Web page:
conflict and division?
Introduction
The “manifest destiny” is a concept that is closely attached to the westward movement. It
involves the ideology that the United States was destined to expand boundaries towards the
uncharted west. The presence of a transportation revolution which involved developed canals,
roads and the expansion of the railroad greatly facilitated the westward movement.
Developmental of steamboats was also an integral aspect of the movement. During the westward
movement, the United States transitioned from rural-agricultural practices to more urbanindustrial practices. Despite the seemingly progressive nature of the westward movement, it was
also associated with significant ills, especially in the attempts of possessing new lands and
industrializing the communities. It is vivid that most ethnic and cultural groups became prey to
the expanding forces. The most affected were the Native Americans who were overly victimized
and in some instances dwelt-with with force. The African Americans and Chinese immigrants
were at loggerheads with the white settlers while the Mexicans found them in territorial battles
with the government. Collaborative measures were often only engaged in an intelligent manner
and were mainly between parties with ambitions that aligned, for instance, coalitions with the
ranchers, cowboys and European immigrants. Concisely, despite the central role and progressive
nature of the westward movement, it discriminatorily led to more conflicts and tensions between
the government and other ethnic communities.
One of the most identifiable conflicts involved the Native Americans. The Native
Americans were the earliest settlers in America. However, the United States government
required the land of the natives to advance the course of the westward movement. Friction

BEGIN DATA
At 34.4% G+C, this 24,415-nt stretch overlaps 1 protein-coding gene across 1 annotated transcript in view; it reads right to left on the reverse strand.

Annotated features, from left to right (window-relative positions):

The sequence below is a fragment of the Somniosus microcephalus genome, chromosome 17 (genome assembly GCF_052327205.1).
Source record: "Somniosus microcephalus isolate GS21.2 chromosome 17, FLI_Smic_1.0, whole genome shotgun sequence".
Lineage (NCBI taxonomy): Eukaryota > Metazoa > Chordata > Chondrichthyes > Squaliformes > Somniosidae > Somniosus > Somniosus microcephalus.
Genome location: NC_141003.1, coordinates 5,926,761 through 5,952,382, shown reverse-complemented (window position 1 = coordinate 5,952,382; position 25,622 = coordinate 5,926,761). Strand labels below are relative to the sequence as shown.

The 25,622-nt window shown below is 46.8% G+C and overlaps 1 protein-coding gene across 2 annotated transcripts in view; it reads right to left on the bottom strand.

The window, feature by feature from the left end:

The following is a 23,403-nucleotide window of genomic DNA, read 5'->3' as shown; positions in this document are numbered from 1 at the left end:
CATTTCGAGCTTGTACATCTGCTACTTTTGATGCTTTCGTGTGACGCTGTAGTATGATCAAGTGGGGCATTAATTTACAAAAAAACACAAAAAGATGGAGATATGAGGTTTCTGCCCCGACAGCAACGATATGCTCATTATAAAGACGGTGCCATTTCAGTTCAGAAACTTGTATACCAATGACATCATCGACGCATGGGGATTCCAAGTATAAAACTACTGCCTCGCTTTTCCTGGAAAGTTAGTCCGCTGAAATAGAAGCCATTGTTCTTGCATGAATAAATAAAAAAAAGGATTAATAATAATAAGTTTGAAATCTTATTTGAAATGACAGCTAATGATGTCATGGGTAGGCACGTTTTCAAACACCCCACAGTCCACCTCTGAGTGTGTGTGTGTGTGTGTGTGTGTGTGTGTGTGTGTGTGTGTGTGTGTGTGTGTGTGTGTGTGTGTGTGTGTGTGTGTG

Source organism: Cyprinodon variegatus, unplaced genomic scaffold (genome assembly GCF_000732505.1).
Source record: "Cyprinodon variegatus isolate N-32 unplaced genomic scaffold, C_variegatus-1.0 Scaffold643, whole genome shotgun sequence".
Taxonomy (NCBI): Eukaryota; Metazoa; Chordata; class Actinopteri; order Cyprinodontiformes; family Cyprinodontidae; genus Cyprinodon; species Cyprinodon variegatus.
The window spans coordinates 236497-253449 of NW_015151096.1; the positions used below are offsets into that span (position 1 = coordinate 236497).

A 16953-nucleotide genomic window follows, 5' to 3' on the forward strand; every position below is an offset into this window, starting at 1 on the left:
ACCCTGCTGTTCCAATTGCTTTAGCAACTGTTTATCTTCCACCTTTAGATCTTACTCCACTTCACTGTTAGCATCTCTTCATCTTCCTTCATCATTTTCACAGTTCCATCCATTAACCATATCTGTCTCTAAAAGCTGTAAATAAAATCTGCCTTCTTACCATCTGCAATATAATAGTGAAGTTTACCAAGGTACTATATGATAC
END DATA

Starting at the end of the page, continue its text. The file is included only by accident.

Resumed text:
WESTWARDS EXPANSION

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between the government and Indians of the West was inevitable. The forceful removal of
approximately 15,000 Cherokees was a highlight of the heightened skirmishes which saw the
natives marched towards Oklahoma. This event noted as the ‘Trail of Tears.' Worse still, the
‘Removal Act’ of the year 1830 (Manning & Wyatt, 2011, p. 203)was a guarantee to the native
Indians that they would get lands in the west, a promise that was gradually broken. In this case,
the prevalently assumed progressive nature of the westward movement can only view in specific
contexts of the parties involved. For example, the dominative measures adopted by the U.S.
government seemed only to benefit it while tightfistedly oppressing the native communities. The
aspect of subjugation is also vivid in this case. The government was in need of the land and the
minerals therein. The natives were later resettled into reservations and promised an annuity, one
that was hardly paid on time. The poor and repulsive treatment was a pivotal influence of the
Dakota Sioux Uprising of 1862. Shortly after, the government instated an assimilation process
that aimed to ‘Kill the Indian, save the man’ (Pratt, 2017) the assimilation step aimed to ensure
that the natives behaved just as the white Americans. The Dawes Act of 1887 further fueled this
concept. At the end of the westward movement, the natives had to choose between assimilation
and marginalization. It could be argued that the westward movement was instrumental in the
development of the ...